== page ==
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1968 ‘Black Power Salute’ Sparked Ongoing Miscarriage of Justice by U.S. Olympic Committee

By Allen Barra
1
Allen Barra
Contributor
Allen Barra writes about sports for The Wall Street Journal and regularly contributes to TheAtlantic.com and Salon.com. Barra has authored many books including “Mickey and Willie: Mantle and Mays, The…
Allen Barra

Was there any precedent for what Smith and Carlos had done in Mexico City? In 1936, German athletes made the Nazi salute when awarded their medals. Brundage, at the time the president of the USOC, made no objection.

In the years after the Mexico City Olympics, both Smith and Carlos found life difficult. They had trouble finding work. In the late ’70s, Carlos’ wife committed suicide. He blamed the pressure put on him by his Olympic protest. He eventually became a track coach at Palm Springs High School. In 2011 he finally told his story in a book, “The John Carlos Story: The Sports Moment That Changed the World.”

Smith, fired from his job at North American Pontiac upon returning from Mexico City, became a track coach, taught sociology at Ohio’s Oberlin College, and was a faculty member at Santa Monica College. His book, “Silent Gesture,” was published in 2007. In 2008 he sent three-time gold-medal-winning track star Usain Bolt a meaningful birthday gift: one of the track shoes he wore in 1968.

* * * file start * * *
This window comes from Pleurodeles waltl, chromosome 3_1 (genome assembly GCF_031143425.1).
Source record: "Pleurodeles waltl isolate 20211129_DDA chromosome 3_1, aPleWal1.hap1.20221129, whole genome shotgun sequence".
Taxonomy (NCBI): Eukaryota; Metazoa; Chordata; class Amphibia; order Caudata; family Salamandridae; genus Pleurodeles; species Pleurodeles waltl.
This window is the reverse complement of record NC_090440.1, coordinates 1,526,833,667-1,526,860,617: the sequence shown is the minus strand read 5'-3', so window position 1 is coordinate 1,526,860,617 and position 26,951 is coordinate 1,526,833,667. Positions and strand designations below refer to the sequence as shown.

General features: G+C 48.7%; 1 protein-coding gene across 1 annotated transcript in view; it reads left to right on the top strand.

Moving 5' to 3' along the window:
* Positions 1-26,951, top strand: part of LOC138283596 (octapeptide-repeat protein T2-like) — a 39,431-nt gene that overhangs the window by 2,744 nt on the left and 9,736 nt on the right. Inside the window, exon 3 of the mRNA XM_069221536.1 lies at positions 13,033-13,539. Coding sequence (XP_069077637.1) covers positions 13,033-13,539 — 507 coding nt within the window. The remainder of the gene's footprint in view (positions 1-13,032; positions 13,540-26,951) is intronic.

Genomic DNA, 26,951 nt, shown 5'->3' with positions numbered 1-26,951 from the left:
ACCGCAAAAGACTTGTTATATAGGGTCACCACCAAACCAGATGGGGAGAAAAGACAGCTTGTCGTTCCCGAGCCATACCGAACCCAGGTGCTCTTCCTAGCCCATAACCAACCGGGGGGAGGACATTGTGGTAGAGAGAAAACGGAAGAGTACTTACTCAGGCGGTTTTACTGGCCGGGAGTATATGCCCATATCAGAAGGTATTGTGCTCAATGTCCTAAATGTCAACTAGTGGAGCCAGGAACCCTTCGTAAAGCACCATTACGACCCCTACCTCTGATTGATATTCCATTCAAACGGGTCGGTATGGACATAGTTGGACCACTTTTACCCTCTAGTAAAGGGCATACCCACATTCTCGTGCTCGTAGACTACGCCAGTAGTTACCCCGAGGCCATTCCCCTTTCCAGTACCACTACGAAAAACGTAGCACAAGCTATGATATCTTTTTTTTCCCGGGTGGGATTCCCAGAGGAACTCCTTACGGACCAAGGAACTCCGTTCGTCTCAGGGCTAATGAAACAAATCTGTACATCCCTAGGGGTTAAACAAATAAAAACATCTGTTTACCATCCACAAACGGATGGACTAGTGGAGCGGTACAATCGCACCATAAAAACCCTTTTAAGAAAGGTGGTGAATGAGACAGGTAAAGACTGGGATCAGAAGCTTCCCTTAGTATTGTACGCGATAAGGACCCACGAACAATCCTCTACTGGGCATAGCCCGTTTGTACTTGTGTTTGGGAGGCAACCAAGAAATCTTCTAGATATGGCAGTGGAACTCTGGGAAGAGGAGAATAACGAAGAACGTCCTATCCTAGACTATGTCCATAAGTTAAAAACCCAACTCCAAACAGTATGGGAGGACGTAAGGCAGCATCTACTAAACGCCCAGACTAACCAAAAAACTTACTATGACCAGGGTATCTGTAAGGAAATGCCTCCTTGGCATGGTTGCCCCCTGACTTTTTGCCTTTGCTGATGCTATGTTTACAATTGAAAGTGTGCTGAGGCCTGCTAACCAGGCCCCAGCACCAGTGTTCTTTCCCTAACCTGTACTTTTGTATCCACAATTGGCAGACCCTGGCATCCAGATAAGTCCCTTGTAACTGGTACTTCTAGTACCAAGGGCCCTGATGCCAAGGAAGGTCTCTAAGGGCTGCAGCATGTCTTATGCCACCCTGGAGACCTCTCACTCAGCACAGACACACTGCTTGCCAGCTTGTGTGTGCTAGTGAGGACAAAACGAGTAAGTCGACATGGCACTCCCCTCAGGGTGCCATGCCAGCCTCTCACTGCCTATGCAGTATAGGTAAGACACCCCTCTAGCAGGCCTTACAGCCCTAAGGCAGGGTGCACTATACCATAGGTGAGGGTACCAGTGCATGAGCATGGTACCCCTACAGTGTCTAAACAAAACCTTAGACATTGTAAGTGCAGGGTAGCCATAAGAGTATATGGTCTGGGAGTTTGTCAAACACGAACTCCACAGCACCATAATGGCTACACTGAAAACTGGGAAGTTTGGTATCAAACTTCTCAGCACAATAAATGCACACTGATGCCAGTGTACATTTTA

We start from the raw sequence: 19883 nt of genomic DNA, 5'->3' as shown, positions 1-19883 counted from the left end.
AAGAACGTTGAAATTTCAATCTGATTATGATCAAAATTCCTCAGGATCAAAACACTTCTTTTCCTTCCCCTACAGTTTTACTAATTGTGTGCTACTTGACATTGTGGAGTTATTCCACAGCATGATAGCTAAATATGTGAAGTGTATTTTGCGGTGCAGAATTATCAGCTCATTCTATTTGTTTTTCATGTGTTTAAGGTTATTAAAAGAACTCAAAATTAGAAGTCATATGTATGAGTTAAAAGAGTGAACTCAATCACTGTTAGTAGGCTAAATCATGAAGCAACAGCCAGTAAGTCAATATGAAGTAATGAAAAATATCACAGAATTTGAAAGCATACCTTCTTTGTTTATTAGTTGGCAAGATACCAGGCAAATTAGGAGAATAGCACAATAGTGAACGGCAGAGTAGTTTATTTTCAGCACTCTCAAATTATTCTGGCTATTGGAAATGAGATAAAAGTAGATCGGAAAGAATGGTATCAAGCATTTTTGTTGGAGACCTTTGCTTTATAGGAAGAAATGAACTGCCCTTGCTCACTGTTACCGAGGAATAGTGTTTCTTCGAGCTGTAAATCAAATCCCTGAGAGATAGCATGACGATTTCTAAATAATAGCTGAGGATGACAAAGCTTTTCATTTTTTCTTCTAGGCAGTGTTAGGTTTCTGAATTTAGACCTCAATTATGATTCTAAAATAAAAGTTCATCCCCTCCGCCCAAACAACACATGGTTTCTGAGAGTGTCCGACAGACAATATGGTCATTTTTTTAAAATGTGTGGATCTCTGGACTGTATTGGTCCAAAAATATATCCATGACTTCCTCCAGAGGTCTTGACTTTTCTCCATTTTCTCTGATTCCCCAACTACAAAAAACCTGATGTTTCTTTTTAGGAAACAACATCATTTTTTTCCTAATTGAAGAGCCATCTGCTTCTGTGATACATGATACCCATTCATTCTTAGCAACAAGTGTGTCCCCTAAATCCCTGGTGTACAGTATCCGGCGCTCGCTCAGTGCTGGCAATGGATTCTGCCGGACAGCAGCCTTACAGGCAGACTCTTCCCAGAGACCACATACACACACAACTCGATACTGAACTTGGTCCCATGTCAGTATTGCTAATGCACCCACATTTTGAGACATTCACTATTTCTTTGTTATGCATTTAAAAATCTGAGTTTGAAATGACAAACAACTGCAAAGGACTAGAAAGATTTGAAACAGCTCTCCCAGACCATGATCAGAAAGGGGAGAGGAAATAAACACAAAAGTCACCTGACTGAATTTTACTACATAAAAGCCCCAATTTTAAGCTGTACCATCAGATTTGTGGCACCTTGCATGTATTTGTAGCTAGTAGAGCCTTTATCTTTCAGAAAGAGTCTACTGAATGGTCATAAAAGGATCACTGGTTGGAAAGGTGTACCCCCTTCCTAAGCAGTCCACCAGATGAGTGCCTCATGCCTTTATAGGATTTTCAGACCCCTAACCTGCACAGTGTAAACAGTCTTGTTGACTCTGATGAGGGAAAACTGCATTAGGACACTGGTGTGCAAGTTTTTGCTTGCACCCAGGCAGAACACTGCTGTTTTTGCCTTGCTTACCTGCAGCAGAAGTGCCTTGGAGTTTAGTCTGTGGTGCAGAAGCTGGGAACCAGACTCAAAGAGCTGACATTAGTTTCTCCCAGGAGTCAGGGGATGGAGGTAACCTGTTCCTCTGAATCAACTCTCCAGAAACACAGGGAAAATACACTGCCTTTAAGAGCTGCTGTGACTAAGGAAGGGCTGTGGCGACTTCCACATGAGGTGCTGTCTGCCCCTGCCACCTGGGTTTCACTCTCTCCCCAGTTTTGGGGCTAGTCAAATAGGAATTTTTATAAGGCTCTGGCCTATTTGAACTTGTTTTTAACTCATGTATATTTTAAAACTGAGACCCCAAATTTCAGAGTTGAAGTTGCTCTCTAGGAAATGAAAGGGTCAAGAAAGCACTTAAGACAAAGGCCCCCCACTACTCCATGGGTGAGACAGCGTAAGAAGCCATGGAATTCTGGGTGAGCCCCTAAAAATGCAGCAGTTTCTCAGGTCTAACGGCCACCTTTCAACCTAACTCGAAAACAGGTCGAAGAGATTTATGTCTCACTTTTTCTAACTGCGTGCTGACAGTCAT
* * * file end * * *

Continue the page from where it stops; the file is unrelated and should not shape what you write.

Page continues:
In the 41 years since Brundage’s death in 1975, both Smith and Carlos say, they have never gotten so much as a feeler from either the IOC or USOC about reconciliation. Neither has been voted into the American group’s hall of fame, even though by Smith’s count he once held world records in 11 different events.

“I think their attitude is, ‘Why bring it up?’ ” Smith told me. “Why rock the boat now?” But if some conscientious official was looking to right a wrong that grows larger with each passing Olympics, would Smith be open to hearing them out? “I would,” he said, pausing, “take what they say into account. I would listen.”

It’s a shame, then, that as the opening ceremonies for the Summer Games in Rio unroll, Smith and Carlos still wait for an apology.

But this week their alma mater San Jose State University, though not the USOC, recognized their achievements. Both men were smiling as they returned there for a ceremony celebrating the reinstitution of the track program (discontinued 28 years ago), posing beside the statue of them that was erected on the campus in 2005.

The Mercury News caught the spirit of the event:

San Jose State offered the nation a course of healing Monday.
The timing couldn’t have been better.

For the first time since 1960, when SJSU’s Smith and Carlos shook the world with their black-glove salute on the medal stand at the Summer Olympics, the university’s administration has formally embraced the two men. It is reinstating the track and field program that raised Smith, Carlos and many others to Olympic caliber. The celebration Monday [Aug. 1] evoked a new level of inclusion and understanding at the institution that, for nearly a half-century, seemed not to get it.

For Smith and Carlos, this fulfills a lifelong hope that their silent protest be seen not as dishonoring the American flag but as they intended: to raise consciousness about basic human rights. They and many alumni saw dropping the track program in 1988 as an added insult. The inspiring statue of the men that stands on the campus today was conceived by students, who raised the money for it, not the university itself.

It is time for the U.S. Olympic Committee to admit, finally, that Avery Brundage is no longer running the show.

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